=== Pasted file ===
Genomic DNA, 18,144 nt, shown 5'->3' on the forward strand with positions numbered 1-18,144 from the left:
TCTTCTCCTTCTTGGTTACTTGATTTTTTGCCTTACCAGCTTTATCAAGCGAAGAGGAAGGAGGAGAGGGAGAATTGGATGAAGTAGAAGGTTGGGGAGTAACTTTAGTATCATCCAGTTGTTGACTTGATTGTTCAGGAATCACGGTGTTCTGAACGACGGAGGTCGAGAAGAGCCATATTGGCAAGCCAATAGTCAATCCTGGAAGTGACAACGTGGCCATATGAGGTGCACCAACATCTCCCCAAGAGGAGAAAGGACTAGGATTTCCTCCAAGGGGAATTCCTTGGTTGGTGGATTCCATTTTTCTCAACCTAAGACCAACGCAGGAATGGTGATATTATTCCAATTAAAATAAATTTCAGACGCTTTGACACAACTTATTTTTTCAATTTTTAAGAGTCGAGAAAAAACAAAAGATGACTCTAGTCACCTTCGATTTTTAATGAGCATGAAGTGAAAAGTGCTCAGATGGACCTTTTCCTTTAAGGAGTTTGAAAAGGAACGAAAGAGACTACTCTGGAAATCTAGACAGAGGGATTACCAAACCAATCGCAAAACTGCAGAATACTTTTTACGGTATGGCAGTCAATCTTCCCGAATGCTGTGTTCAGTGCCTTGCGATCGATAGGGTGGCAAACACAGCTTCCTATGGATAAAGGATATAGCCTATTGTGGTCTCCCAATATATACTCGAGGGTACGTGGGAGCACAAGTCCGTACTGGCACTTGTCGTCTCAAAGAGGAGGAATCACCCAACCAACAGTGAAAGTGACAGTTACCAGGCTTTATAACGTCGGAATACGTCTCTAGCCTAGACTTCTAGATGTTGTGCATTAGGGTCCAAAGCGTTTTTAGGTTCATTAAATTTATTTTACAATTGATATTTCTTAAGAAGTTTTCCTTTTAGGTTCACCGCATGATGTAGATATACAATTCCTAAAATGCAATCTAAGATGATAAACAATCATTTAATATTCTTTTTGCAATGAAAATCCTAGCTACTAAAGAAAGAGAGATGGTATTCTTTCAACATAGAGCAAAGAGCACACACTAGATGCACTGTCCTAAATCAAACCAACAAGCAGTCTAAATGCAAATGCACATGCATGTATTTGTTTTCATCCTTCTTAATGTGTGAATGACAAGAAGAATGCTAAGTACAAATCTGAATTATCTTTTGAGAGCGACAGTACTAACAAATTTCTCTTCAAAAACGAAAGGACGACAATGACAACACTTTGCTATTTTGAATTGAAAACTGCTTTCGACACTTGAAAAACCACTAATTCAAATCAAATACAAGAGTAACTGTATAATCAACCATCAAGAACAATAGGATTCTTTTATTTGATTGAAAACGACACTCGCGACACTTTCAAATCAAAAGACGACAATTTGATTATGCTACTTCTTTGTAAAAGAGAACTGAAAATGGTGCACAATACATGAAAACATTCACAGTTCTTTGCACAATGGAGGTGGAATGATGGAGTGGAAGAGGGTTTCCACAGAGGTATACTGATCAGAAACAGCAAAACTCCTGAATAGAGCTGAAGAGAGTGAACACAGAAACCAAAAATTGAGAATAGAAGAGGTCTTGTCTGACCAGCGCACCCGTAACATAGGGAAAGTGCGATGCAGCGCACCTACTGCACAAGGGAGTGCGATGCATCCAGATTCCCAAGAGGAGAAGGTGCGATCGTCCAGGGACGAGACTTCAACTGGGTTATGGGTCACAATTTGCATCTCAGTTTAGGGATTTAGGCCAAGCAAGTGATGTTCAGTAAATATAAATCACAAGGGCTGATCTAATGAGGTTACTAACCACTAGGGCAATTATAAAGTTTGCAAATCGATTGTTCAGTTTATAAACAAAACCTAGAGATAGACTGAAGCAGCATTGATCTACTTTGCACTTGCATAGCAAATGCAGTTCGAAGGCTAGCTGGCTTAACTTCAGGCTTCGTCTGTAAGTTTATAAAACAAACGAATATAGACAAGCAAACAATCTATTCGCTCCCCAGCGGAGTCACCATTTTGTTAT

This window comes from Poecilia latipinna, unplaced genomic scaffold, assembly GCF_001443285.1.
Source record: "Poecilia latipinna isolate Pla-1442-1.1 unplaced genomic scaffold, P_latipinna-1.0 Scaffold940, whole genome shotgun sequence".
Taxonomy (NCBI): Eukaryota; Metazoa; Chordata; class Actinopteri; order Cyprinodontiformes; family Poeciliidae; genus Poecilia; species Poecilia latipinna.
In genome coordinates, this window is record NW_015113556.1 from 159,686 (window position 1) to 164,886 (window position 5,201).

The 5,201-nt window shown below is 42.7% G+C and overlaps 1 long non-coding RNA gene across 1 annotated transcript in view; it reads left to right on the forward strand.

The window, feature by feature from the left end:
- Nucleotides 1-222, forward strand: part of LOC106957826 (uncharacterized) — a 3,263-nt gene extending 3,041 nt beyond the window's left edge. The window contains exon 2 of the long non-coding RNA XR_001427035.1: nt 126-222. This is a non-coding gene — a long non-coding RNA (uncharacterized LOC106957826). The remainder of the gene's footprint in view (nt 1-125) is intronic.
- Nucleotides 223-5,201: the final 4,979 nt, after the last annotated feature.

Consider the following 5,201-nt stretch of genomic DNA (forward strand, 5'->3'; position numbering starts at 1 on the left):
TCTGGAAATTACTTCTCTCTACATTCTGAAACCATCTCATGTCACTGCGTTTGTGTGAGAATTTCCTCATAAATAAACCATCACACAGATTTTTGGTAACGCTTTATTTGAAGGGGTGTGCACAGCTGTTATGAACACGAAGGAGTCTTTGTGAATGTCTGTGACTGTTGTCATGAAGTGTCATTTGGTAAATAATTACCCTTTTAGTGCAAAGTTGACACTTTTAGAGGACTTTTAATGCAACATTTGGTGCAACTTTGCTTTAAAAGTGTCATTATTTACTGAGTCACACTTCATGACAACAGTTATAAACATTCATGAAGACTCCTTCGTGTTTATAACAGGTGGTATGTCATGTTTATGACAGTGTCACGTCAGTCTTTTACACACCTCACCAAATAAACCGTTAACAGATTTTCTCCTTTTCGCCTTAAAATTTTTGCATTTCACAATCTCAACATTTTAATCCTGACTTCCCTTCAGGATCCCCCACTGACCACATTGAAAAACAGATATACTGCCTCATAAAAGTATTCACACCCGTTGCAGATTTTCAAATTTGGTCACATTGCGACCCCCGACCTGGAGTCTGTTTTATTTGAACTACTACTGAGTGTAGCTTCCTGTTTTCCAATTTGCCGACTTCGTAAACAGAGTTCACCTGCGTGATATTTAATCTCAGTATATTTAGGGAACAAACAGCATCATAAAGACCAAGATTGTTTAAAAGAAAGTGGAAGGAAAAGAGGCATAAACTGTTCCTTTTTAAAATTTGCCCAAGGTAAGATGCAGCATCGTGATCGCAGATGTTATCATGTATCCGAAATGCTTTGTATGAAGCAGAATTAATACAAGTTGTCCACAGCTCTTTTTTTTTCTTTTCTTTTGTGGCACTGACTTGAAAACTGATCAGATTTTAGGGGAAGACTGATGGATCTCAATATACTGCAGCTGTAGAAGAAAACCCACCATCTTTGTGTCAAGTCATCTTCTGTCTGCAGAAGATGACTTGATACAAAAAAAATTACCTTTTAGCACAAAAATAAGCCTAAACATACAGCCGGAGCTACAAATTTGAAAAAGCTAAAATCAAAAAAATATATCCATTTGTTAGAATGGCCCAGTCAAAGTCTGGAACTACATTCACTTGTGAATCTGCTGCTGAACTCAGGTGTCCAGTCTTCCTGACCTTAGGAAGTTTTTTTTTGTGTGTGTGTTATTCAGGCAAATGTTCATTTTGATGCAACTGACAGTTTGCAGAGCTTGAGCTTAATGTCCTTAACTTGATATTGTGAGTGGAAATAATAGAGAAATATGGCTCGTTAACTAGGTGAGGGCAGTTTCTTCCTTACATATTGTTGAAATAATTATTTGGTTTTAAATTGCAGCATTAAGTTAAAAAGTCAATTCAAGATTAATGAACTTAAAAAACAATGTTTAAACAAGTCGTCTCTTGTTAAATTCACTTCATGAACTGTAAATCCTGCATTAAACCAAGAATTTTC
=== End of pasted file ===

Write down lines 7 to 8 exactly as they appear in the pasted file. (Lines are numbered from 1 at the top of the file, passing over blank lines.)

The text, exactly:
The 5,201-nt window shown below is 42.7% G+C and overlaps 1 long non-coding RNA gene across 1 annotated transcript in view; it reads left to right on the forward strand.

The window, feature by feature from the left end: